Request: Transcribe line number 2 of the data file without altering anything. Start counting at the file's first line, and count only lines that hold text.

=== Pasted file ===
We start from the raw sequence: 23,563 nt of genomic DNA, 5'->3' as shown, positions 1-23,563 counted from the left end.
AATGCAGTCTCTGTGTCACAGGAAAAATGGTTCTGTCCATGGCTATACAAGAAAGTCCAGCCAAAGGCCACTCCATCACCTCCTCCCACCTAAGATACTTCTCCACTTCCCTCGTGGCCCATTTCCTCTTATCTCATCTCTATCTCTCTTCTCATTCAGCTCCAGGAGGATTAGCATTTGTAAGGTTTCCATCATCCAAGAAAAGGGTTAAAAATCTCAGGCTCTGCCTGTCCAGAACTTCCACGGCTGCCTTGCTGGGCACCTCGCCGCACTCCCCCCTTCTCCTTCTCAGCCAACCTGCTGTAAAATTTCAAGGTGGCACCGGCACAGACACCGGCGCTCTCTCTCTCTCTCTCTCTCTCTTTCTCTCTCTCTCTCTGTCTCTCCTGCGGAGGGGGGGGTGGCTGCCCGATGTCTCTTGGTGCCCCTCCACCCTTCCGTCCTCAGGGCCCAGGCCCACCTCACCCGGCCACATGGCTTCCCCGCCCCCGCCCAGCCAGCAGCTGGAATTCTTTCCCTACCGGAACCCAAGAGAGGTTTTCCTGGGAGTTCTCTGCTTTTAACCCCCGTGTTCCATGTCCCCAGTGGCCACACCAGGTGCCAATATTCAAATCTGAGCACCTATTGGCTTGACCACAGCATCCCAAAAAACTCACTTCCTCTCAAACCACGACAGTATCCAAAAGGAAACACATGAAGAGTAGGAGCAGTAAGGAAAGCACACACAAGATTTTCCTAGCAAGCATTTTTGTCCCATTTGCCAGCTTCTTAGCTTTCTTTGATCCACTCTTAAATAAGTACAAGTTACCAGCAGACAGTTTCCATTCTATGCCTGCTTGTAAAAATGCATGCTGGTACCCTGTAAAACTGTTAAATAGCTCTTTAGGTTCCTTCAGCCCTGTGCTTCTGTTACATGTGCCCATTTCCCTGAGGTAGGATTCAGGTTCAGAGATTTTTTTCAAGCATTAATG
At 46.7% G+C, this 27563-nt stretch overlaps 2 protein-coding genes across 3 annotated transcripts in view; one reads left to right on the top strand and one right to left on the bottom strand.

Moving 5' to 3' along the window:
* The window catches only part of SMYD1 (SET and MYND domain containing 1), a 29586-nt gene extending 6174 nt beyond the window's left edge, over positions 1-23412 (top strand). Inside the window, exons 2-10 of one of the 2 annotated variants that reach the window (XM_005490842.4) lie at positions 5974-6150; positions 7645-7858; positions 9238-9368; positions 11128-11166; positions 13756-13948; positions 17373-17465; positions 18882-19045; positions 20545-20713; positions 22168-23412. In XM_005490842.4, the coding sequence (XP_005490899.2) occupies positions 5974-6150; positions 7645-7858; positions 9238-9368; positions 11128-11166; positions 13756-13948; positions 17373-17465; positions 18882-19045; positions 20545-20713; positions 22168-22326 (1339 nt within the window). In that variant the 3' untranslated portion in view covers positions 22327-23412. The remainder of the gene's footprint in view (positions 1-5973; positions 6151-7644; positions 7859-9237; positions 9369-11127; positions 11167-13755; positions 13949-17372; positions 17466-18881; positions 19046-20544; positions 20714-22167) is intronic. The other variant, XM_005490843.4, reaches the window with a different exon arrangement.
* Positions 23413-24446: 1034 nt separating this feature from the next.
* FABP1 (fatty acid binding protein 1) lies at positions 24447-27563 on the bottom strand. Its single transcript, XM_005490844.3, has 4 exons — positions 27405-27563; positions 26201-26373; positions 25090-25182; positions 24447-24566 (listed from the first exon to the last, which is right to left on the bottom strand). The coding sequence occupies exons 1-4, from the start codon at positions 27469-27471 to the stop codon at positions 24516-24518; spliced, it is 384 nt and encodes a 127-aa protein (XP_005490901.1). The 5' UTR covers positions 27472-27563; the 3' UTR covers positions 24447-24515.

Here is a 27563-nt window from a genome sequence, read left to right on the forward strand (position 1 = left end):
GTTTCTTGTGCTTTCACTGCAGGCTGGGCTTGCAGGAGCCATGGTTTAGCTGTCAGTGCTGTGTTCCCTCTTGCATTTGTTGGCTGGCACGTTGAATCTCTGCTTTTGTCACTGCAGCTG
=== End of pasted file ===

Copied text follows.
AATGCAGTCTCTGTGTCACAGGAAAAATGGTTCTGTCCATGGCTATACAAGAAAGTCCAGCCAAAGGCCACTCCATCACCTCCTCCCACCTAAGATACTTCTCCACTTCCCTCGTGGCCCATTTCCTCTTATCTCATCTCTATCTCTCTTCTCATTCAGCTCCAGGAGGATTAGCATTTGTAAGGTTTCCATCATCCAAGAAAAGGGTTAAAAATCTCAGGCTCTGCCTGTCCAGAACTTCCACGGCTGCCTTGCTGGGCACCTCGCCGCACTCCCCCCTTCTCCTTCTCAGCCAACCTGCTGTAAAATTTCAAGGTGGCACCGGCACAGACACCGGCGCTCTCTCTCTCTCTCTCTCTCTCTTTCTCTCTCTCTCTCTGTCTCTCCTGCGGAGGGGGGGGTGGCTGCCCGATGTCTCTTGGTGCCCCTCCACCCTTCCGTCCTCAGGGCCCAGGCCCACCTCACCCGGCCACATGGCTTCCCCGCCCCCGCCCAGCCAGCAGCTGGAATTCTTTCCCTACCGGAACCCAAGAGAGGTTTTCCTGGGAGTTCTCTGCTTTTAACCCCCGTGTTCCATGTCCCCAGTGGCCACACCAGGTGCCAATATTCAAATCTGAGCACCTATTGGCTTGACCACAGCATCCCAAAAAACTCACTTCCTCTCAAACCACGACAGTATCCAAAAGGAAACACATGAAGAGTAGGAGCAGTAAGGAAAGCACACACAAGATTTTCCTAGCAAGCATTTTTGTCCCATTTGCCAGCTTCTTAGCTTTCTTTGATCCACTCTTAAATAAGTACAAGTTACCAGCAGACAGTTTCCATTCTATGCCTGCTTGTAAAAATGCATGCTGGTACCCTGTAAAACTGTTAAATAGCTCTTTAGGTTCCTTCAGCCCTGTGCTTCTGTTACATGTGCCCATTTCCCTGAGGTAGGATTCAGGTTCAGAGATTTTTTTCAAGCATTAATG